ec2-18-212-120-195.compute-1.amazonaws.com | ToothyWiki | RecentChanges | Login | Webcomic Repetitive Strain Injury. Sometimes used as a catchall term for computing-related injuries. AlexChurchill has suffered from "tenosynivitis", an RSI relating to inflammation of the tendons. [other ToothyWikizens] have suffered from carpal tunnel syndrome.
If you use a computer regularly (particularly for large amounts of time, eg a fulltime job), then don't think of computing-related injuries as things that happen to other people. And don't think you can just shrug off low-level pain, either: it can progress into moderate non-stop pain rising to severe pain any time you move your hands in only a week.
There are a number of straightforward things one can do to significantly reduce the stress caused by typing (and mousing, which is also significant - AC suffers the most pain in his mouse-scroll-wheel finger).
Keeping your wrists in a "neutral" position: ie hands, wrists and arms all in a straight line. One significant aid in this is moving to a natural (split) keyboard, which at least AlexChurchill, DouglasReay and ColinT have found helpful.
Having a wrist rest for use during pauses between typing, and/or a mouse mat with integrated wrist rest
Not resting wrists on the wrist rest while actually typing - you should hold them above the keyboard, forearms parallel with the ground
JW switched to Dvorak a year ago, and didn't find it to help much (although he does feel refreshingly more geeky, and it was all worth it for the time that IT couldn't get past the screensaver lock because they couldn't type the admin password on the Qwerty-mapped-to-Dvorak keyboard.) He's ordered an [UberFancyKeyboard] (through work, of course), and will give a full report once it arrives.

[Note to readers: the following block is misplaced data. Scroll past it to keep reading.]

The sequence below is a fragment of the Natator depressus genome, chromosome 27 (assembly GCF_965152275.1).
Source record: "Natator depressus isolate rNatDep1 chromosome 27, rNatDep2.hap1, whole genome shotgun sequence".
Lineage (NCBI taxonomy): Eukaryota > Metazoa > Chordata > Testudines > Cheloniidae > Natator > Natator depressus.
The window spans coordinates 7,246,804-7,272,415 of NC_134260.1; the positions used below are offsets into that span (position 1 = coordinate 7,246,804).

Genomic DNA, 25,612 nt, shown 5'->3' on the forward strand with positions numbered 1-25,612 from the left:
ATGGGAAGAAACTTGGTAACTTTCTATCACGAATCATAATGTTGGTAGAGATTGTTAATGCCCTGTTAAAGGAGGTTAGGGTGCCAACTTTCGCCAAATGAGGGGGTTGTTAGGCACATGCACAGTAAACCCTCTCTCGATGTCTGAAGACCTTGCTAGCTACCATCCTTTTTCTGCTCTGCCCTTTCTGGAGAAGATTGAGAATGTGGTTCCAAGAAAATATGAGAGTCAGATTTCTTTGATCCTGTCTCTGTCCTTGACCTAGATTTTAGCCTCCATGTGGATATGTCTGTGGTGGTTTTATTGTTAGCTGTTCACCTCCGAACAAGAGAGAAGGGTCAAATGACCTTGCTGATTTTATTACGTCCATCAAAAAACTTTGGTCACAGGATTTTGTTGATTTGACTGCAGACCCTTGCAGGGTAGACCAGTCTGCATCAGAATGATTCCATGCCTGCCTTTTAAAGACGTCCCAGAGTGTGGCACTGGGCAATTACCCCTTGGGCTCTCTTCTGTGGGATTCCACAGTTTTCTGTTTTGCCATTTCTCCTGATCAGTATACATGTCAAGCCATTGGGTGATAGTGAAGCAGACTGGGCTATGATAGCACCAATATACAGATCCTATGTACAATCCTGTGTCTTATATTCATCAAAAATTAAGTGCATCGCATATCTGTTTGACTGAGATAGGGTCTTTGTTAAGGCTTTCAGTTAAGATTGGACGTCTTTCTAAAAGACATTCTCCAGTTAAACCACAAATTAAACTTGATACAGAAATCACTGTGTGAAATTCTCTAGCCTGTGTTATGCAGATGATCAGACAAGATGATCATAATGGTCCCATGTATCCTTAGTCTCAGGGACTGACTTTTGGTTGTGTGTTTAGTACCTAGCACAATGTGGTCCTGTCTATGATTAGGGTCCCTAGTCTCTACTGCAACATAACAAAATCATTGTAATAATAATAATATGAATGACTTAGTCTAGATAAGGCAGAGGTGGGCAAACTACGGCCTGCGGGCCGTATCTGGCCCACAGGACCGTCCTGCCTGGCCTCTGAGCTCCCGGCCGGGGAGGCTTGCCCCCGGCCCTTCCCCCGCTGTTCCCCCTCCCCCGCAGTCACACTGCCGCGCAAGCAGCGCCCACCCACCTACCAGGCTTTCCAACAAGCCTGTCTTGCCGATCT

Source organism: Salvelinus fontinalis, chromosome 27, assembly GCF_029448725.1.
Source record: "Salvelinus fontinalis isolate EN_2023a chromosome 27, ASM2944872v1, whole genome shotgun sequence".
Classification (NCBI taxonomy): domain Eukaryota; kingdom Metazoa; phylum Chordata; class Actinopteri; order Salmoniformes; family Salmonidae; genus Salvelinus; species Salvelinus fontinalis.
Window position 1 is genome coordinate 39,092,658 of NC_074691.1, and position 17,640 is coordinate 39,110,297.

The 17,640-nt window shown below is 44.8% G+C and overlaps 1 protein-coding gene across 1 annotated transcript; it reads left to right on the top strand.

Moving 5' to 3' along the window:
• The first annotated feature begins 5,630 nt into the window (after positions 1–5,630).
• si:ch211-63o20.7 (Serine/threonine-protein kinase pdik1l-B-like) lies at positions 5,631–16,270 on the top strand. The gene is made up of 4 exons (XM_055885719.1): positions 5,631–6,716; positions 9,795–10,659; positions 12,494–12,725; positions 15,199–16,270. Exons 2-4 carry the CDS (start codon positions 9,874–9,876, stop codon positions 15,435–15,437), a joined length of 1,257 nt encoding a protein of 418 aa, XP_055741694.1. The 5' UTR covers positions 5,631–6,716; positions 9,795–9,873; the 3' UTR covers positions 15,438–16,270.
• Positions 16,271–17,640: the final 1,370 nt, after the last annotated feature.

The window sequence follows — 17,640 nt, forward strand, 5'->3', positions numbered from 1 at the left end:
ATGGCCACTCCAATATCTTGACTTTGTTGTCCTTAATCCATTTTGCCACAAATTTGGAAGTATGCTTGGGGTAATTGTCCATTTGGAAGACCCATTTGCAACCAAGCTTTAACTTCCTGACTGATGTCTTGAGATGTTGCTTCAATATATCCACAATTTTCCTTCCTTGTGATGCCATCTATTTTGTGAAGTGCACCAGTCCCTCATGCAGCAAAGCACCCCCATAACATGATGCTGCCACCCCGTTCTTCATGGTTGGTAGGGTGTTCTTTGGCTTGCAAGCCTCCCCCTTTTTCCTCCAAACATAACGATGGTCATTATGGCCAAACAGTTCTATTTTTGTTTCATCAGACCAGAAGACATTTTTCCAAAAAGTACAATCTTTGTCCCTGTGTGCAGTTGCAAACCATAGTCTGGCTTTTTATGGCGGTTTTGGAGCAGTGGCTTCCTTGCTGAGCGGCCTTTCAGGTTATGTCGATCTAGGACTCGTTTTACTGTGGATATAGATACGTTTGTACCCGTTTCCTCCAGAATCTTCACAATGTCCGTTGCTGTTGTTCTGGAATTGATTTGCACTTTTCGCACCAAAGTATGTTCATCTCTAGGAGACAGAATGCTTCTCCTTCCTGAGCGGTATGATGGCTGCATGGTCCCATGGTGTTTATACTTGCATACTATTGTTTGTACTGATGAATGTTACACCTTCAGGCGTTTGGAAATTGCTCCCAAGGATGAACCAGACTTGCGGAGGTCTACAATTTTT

Alternatives to a keyboard for entering text, such as RemoteKeys (lets you enter hundreds of predefined strings with a single click - or a single mouseover, with AutoClick?) or Dasher (lets you enter freeform text by waving your mouse cursor at the moving letters - with practice AlexChurchill got up to about 40wpm with it, IIRC).
Apparently someone seems to have felt that RSI doesn't sound cool enough or something, as it has now been renamed OOS (occupational overuse syndrome). Yet another foresign of the apocalypse perhaps?
When reading about RSIAwarenessWeek, I discovered surprising amounts of people saying "RSI is too specific. You should really call them Upper Limb Disorders"... --AlexChurchill
Technically accurate though - RSI refers specifically to a repeated motion (of the wrist). And really, though the most obvious one, it's not the only problem associated with sitting at a desk all day typing. So I expect health professionals will baulk at using a specific term in a general way, and eveyrone else will go on doing it. --Vitenka
Jenn was told it should be called forearm overuse disorder, so as not to aggravate employers unnecessarily. She now has a Maltron lefthanded keyboard. -- ColinT.
She now has the UberFancyKeyboard? mentioned above, too. But it was at work, so we couldn't have a go on it. :( --M-A
(PeterTaylor) That's a stupid name. Firstly, it's the fingers and wrist which are overused. Secondly, it implies the pain is restricted to the forearms, which isn't true.
IIRC, RSI (standing for RepetitiveStrainInjury?) can apply to any part of the body that is injured through repetitive actions. For instance, your ankle if you listen to music all day and tap your foot to it. However, CarpalTunnelSyndrome? is specific to the wrists. --Admiral
(PeterTaylor) The carpal tunnel is in the wrists, yes. I was never given a term for the RSI problems I had, so it's possible I didn't have CTS, and probable that I had more than CTS. Judging by the location of the pain, there seemed to be inflammation around the tendons for the length of my forearms, and there were about three significant pain sites in my upper arms. That's the main point I wanted to make.